Footnotes from the British Underground

This blog began as venue for my stories as I traveled in Africa. 18 months later, I return to it as I travel to study as a Marshall Scholar in the United Kingdom. My hope is that this blog can be a conduit for you - my family, friends and secret/strange admirers - to track my movements, see a photo or two and get a glimpse of my days in the UK. Apologies once again to Dostoevsky for the blog's name...

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Location: Bradford, United Kingdom

After graduating from Notre Dame, I'm off to England for graduate study. I'll be studying for a M.A. in International Politics and Security Studies. When not studying, I'm continuing to coordinate Uganda-CAN's efforts to end the 20-year war in northern Uganda!

2.4.05

This is What a Police State Looks Like - A Watershed for the Pearl of Africa

The madness of the Ugandan political climate continues on. As I alluded to in my last posting, there was an opposition protest completely repressed by the police this week. I was not at the protest, so I cannot give first-hand accounts, but according to the newspapers, a few hundred people gathered at Constitutional Square Thursday late morning to protest against the repeal of the term limits that would allow President Youweri Museveni to stay in power (he has already been in power for 19 years). The government had made a dubious statement that Tuesday that there would be no more demonstrations, so there was fear that Thursday's demonstration would be violently repressed by the police. And it was.

The police used tear gas to clear the entire area, and riot police with large guns and masks patrolled the area for about four hours on big army trucks. They told people in that area (the center of town) to close their shops and return home. There were also gunshots, and luckily it is reported that no one was shot. They sprayed tear gas in powder form from large trucks, and the tear gas could be felt within a mile radius of the square.

Last week, there was such hope as police allowed anti-government groups to demonstrate and march peacefully for the first time in 20 years. That hope was shattered on Thursday as the government resorted to its old tactics of oppression and intimidation. With elections one year away, this is a bad sign for what lies ahead in the coming year. Hopefully, the international community and press will be able to monitor intensely and pressure for fairness and openness surrounding the elections.

As I wrote in an earlier posting, Uganda faces a watershed moment where it could either step toward democracy and economic growth or plunge into an abyss of internal conflict and violence. This week, I interviewed a number of MPs from opposition group about the coming elections and the political shift towards multipartyism. Many of them were hopeful and passionate, but they all spoke of doom if Museveni manipulates the process and wins a third term with violent coercion.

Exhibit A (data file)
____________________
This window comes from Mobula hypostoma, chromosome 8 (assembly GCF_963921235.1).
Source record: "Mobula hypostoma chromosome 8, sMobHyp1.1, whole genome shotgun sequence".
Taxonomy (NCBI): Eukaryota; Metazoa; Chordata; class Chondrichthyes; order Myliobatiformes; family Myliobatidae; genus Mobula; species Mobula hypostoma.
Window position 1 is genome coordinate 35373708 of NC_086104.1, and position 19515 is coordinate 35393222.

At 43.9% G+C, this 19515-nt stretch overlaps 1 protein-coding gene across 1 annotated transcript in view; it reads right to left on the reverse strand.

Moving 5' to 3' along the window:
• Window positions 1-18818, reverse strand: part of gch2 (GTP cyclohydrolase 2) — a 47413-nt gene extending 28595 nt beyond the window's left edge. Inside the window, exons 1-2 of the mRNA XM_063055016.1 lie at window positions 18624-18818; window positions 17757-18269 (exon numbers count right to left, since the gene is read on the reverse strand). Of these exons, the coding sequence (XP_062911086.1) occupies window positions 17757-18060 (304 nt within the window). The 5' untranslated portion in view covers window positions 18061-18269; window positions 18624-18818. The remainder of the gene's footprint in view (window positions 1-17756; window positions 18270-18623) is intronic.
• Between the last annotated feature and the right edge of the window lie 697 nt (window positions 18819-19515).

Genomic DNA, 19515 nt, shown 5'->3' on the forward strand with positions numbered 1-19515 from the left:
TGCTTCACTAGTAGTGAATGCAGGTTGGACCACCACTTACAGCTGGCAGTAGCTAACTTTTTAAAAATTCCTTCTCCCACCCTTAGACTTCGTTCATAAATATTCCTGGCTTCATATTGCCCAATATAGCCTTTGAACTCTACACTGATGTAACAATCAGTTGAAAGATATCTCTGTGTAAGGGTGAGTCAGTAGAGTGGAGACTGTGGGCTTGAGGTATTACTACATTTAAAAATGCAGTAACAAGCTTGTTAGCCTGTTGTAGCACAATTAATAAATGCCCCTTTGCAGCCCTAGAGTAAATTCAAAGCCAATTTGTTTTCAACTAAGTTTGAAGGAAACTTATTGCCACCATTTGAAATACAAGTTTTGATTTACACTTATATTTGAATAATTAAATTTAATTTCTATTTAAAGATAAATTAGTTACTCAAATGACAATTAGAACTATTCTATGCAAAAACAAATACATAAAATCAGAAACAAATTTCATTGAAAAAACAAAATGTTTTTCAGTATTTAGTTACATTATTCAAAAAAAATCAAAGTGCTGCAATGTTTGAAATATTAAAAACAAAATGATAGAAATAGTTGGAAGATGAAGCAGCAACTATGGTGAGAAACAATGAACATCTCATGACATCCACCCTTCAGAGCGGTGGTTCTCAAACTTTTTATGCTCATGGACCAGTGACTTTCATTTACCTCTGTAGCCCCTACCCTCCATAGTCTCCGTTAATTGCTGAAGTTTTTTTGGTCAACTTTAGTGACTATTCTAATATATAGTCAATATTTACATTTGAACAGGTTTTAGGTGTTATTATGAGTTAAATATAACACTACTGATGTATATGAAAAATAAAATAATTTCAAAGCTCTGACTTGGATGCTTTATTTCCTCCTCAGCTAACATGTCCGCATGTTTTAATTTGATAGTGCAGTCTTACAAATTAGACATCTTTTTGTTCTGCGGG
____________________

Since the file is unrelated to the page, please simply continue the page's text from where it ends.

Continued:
Yesterday, one woman parliamentarian, when I asked her about what happens if Museveni gets his wish and manipulates the process, did not blink an eye and told me, "bloodshed." She continued, "Personally I don't believe in using violence for politics, but I will not attempt to persuade anyone who thinks differently. We (the opposition) have waited and struggled peacefully and democratically for 20 years, but at some point, the waiting must stop. If this president defies the very constitution he made, the time for democratic change will have run out." This seems to be the dominant perception.

It is definitely an interesting time to be in Uganda, and an important time to be following the news about Uganda. The international community, which contributes 48-52% of the revenue of the national budget holds a great deal of power that it can use to influence the direction of the east African nation as it approaches the watershed. Let's hope and act that it will use that power positively for the good of the people of Uganda.

1 Comments:

Blogger P Scott Cummins said...

Let not your voice be discouraged, and be smart that you are not silenced. Enourage others to blog. We need dozens and hundreds of Uganda bloggers NOW! Consider using pseudonyms. Frequent many different cyber cafes. And be sure to let me know of other Ugandan bloggers as brave as you! For the record, I don't give a rip about your politics: this is about democracy. Which, by definition, requires diversity of opinion. P. Scott Cummins www.pscottcummins.com/blog

6:49 AM GMT+1  

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